Five Things About the Salem Witchcraft Trials You Might Not Know

Five Things You Might Not Know About the Salem Witchcraft Trials and Hysteria (and you need to as you read my novel “In the Shadow of Salem” to be released June 18, 2018.


Witches and witchcraft are popular areas of interest in today’s culture and media. To feed this fascination and curiosity, recent movies and fantasies have perverted and distorted this important and fascinating period in American history. So, here is my attempt to educate the American public!

 1. People accused of witchcraft were not burned at the stake in the American colonies.


The colonies were under British rule, and their laws disallowed the burning of witches by the time of the Salem hysteria. Witches were still drowned, beheaded or burned at the stake in other some parts of the world. In all, twenty people died in Salem in 1692: nineteen people died from hanging, and one man was pressed to death from the weight of stones upon his body.

  1. The modern town of Salem, Massachusetts was NOT where the Salem Witchcraft Trial took place.

Quaint, bucolic Salem Village no longer officially exists. Most of the infamous events took place there, but the surrounding villages and towns were also affected.

Salem Village was originally settled in the 1630’s and was five miles to the east of the larger, more prosperous town of Salem. Salem Village was primarily inhabited by farmers, and the outbreak of witchcraft accusations began in the local minister’s home. His young daughter and niece were two of the “accusing girls.”

Salem Village was renamed when Danvers was created as a new district in 1752, perhaps to extinguish the village’s reputation about its past. The casual visitor to Danvers may have some difficulty locating the important sites related to the witchcraft trials. The serious student of the witchcraft trials can, however, find a wealth of information on the internet and local places dedicated to more accurate history. Danvers treats its history with respect and doesn’t put flashing neon signs on its important historic sites.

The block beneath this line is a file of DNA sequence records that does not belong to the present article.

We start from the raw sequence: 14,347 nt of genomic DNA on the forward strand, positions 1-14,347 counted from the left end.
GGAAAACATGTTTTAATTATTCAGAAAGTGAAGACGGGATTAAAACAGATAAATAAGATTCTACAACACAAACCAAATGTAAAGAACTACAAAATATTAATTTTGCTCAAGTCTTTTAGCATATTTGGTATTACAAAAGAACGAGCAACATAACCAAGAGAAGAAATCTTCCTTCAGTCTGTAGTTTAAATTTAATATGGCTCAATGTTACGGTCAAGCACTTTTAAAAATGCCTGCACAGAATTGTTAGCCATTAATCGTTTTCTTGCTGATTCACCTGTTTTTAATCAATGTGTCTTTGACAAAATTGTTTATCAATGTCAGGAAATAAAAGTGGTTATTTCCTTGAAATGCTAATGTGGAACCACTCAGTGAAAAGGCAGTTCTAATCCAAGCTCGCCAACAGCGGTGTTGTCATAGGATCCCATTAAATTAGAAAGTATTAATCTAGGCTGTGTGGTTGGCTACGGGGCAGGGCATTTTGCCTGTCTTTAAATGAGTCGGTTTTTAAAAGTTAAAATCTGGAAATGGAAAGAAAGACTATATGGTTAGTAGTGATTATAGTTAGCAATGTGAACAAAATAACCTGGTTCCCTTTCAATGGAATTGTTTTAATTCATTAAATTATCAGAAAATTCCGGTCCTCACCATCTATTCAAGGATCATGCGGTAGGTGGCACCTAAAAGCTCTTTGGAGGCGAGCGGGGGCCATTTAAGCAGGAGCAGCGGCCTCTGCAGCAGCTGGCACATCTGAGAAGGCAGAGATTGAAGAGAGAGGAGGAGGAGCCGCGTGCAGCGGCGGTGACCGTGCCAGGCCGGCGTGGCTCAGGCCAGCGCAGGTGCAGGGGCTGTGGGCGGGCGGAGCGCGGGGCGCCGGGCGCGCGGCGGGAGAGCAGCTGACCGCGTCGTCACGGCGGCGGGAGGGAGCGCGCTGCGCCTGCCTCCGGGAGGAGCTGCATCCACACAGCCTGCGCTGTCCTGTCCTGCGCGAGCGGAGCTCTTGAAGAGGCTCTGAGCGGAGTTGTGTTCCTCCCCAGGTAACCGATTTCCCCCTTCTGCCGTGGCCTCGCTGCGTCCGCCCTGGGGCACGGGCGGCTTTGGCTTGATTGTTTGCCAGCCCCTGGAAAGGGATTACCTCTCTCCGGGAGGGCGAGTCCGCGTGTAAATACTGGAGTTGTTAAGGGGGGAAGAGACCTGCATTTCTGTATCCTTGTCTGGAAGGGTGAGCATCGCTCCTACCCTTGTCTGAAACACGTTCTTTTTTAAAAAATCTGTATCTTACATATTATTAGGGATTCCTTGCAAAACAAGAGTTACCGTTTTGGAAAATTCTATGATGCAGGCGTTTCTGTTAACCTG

Those who are fascinated with modern day interests in witchcraft will have no trouble finding businesses and faux museums specializing in “witches, warlocks, and witchcraft.” They simply need to travel to the coastal town of Salem. The Witch House, home of Judge Jonathan Corwin, is the only structure still standing in Salem with direct ties to the Witchcraft Trials of 1692. Other worthwhile places to visit are the Peabody Essix Museum, the Old Burying Point Cemetery and Memorial to the Salem Witchcraft victims and The House of the Seven Gables.  Salem is a lovely town, but some businesses work hard to capitalize on the area’s history.

  1. The Crucible is NOT an accurate representation of the Salem Witchcraft Trials.

I cringe whenever I force myself to watch The Crucible* and admit that I can’t abide it for more than about twenty minutes. The Crucible was originally written as a play by Arthur Miller using the trials as an allegory for Joseph McCarthy’s spurious crusade against communism in the 1950’s. The play and movie are highly fictionalized.